Question: "What does the Bible say about karma?"
Answer: Karma is a theological concept found in the Buddhist and Hindu religions. It is the idea that how one lives one’s life will determine the quality of life one will have when one is reincarnated. In other words, if one is unselfish, kind, and holy during their lifetime, one will be rewarded by being reincarnated (born again into a new earthly body) into a pleasant life. However, if one lives a life of selfishness and evil, one will be reincarnated into a less than pleasant lifestyle.
The entire concept of karma is based on the theological belief in reincarnation. It is sort of a “you reap what you sow” idea with the reaping to take place in your reincarnated life. [are you really reaping what you sow if you always endlessly can go back into sin, always getting another chance? endless chances sounds like endless confusion. Where is the authentic improvement in that? since you never learn the lesson and are never ultimately judged] The Bible does not agree with the idea of reincarnation, so therefore, it does not support the idea of karma. [the sin of reincarnation or karma is that in cycles you can lower your conscience because you always get another chance; ergo, this becomes a breeding ground for sin].
In Hebrews 9:27 it states, “And inasmuch as it is appointed unto men once to die, and after this (cometh) judgment.” [you get one opportunity, this life, not another] This Bible verse makes clear two important points which, for Christians, negate the possibility of reincarnation and karma. First, it states that it is “appointed unto men once to die…” Meaning that humans are only born once and only die once. There is no endless cycle of life and death and rebirth that is promoted in the reincarnation theory. Second, it states that “after this (cometh) judgment…” Meaning that there is no second chance, like there is in reincarnation and karma, to live a better life. You get one shot at life and living it according to God’s plan, and that’s it.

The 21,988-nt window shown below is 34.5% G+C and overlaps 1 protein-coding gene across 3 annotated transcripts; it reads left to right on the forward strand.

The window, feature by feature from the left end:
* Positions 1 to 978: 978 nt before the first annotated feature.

The Bible talks a lot about reaping and sowing. In Job 4:8 it says, “Even as I have seen they that plow iniquity, and sow wickedness, reap the same.” And in Psalms 126:5 it says, “They that sow in tears shall reap in joy.” And in Luke 12:24 it says, “Consider the ravens: for they neither sow nor reap; which neither have storehouse nor barn; and God feedeth them: how much more are ye better than the fowls?”
In each of these instances, as well as all the other references to reaping and sowing, the act of receiving the rewards of one’s actions (reaping) takes place in this life, not in some future life [this is an incorrect statement about Christianity actually. The reaping for Christians is both this life as well as the rewards of the millennial kingdom to reign with Christ for 1000 years - see Rev. 20.4] It is a present-day activity and the references make it clear that the fruit one reaps will be commensurate with the actions one has performed. In addition, the actions or sowing one performs in this life will affect one’s reward or punishment in the afterlife [hell and heaven, as well as rewards for Christians who overcome to reign in the millennial kingdom - this is a necessary aspect of the redemptive design towards accountability for those that are saved. The millennial kingdom is the last 1000 years on earth, mentioned 6 times in Rev. 20.2-7. It is a transition period before the new city and new earth to prepare the way for new city and reward believers that overcome in Him. It is so important. Jesus says man is expected to live 100 years of age during this period for there will still be those with bodies of flesh from the dispensation of grace].
This afterlife is not a rebirth or a reincarnation into another body here on earth. It is either eternal suffering in hell (Matthew 25:46), or eternal life in Heaven with Jesus, who died so that we might live eternally with Him. And it is this life that our actions of sowing should be oriented towards. The Apostle Paul wrote in Galatians 6:8-9, “For he that soweth to his flesh shall of the flesh reap corruption; but he that soweth to the Spirit shall of the Spirit reap life everlasting. And let us not be weary in well doing: for in due season we shall reap, if we faint not.”